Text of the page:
This can lead to over-consumption of chocolate and other junk food. Furthermore, sleep deprivation depletes your fat cells’ ability to respond to insulin, which is the hormone responsible for helping your body respond to carbohydrates, their main energy source. Without proper insulin response, you’ll end up with unregulated blood sugar, which can lead to weight problems and diabetes.

4. Sleep deprivation can make you make bad decisions

One of Health.com’s contributing psychologists has observed that sleep deprivation leads to increased impulsiveness.

This means that, after a few days of missing sleep, you might be more likely to overeat, slack off, or do something absolutely ridiculous that you might never otherwise have considered.

Sleep deprivation also makes it much easier for your emotions to go out of whack, and, since you’re uninhibited, you’re more likely to act on them. Acting on emotions that are already inappropriate for your situation is a recipe for bad news.

5. Sleep deprivation isn’t making you any smarter

Quite the contrary, in fact!

Losing as little as two to three hours of sleep a night can cause a significant cognitive decline. Your brain gathers fuel for the day when you’re sleeping, and if you don’t get this recharge time, you’re not going to be in good shape in the morning.

College students will attest that, after spending hours of the night studying when they should be sleeping, the lack of sleep slowed them down enough mentally to render the studying much less beneficial.

Sleep deprivation will lower your comprehension, affect your short-term memory and verbal fluidity, and make it more difficult to articulate your words. Not only will you feel sluggish, you’ll seem sluggish.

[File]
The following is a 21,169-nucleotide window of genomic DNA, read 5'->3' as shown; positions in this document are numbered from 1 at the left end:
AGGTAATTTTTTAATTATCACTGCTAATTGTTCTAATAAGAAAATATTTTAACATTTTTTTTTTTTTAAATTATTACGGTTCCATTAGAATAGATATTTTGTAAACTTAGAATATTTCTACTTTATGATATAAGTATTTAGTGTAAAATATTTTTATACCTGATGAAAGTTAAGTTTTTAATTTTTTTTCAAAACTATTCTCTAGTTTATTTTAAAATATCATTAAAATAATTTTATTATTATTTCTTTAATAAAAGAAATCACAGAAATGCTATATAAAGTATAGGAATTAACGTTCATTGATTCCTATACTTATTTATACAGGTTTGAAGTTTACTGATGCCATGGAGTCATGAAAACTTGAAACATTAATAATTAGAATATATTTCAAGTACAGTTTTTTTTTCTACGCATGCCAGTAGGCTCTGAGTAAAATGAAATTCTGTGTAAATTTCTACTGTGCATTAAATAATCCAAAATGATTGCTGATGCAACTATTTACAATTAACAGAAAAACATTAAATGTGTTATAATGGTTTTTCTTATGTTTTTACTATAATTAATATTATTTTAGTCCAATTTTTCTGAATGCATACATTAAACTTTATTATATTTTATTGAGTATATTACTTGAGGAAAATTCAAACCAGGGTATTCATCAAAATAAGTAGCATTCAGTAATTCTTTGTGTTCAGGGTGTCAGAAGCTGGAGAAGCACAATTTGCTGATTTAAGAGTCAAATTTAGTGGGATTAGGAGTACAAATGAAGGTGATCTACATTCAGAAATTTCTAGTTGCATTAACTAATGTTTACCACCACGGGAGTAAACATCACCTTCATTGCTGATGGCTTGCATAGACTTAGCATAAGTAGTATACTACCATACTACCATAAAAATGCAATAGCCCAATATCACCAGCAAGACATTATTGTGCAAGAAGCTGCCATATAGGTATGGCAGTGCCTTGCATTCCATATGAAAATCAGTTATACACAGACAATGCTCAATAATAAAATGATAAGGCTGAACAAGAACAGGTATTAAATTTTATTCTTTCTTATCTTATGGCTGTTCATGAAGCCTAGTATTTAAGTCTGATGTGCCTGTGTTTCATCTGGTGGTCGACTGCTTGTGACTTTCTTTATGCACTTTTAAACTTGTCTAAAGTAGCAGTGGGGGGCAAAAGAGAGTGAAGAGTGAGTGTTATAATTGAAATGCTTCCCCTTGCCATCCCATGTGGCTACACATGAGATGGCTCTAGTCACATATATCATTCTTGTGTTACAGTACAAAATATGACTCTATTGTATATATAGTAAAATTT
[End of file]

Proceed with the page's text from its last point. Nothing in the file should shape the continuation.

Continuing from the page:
Preventing sleep deprivation
Insomnia is an increasingly common problem. Fortunately, before you go running to the doctor to get a prescription for sleeping pills, there are several natural solutions you can check out.

Melatonin is a hormone that your body typically produces in tune with its circadian rhythm (night and day cycle). Many insomnia sufferers are producing melatonin at the wrong time; supplementing with melatonin before the time you’d like to sleep can help restore this balance. Valerian root and passionflower are two herbs that are available at many health food stores, either in loose form or as extracts/tinctures. You can brew the loose forms into tea, or take the tinctures as directed. These two plants are great for helping you to get into a relaxed state.

Yoga is a fantastic way to exercise your entire body as well as induce a relaxing state that can make falling asleep seem like bliss. Doing some light yoga before bed will not only make you feel like a king in the morning, but it will help you sleep much better.

In conclusion

Sleep deprivation can strike much more easily than people think, and its effects can be crippling. Hopefully the information in this article will help you to avoid sleep deprivation!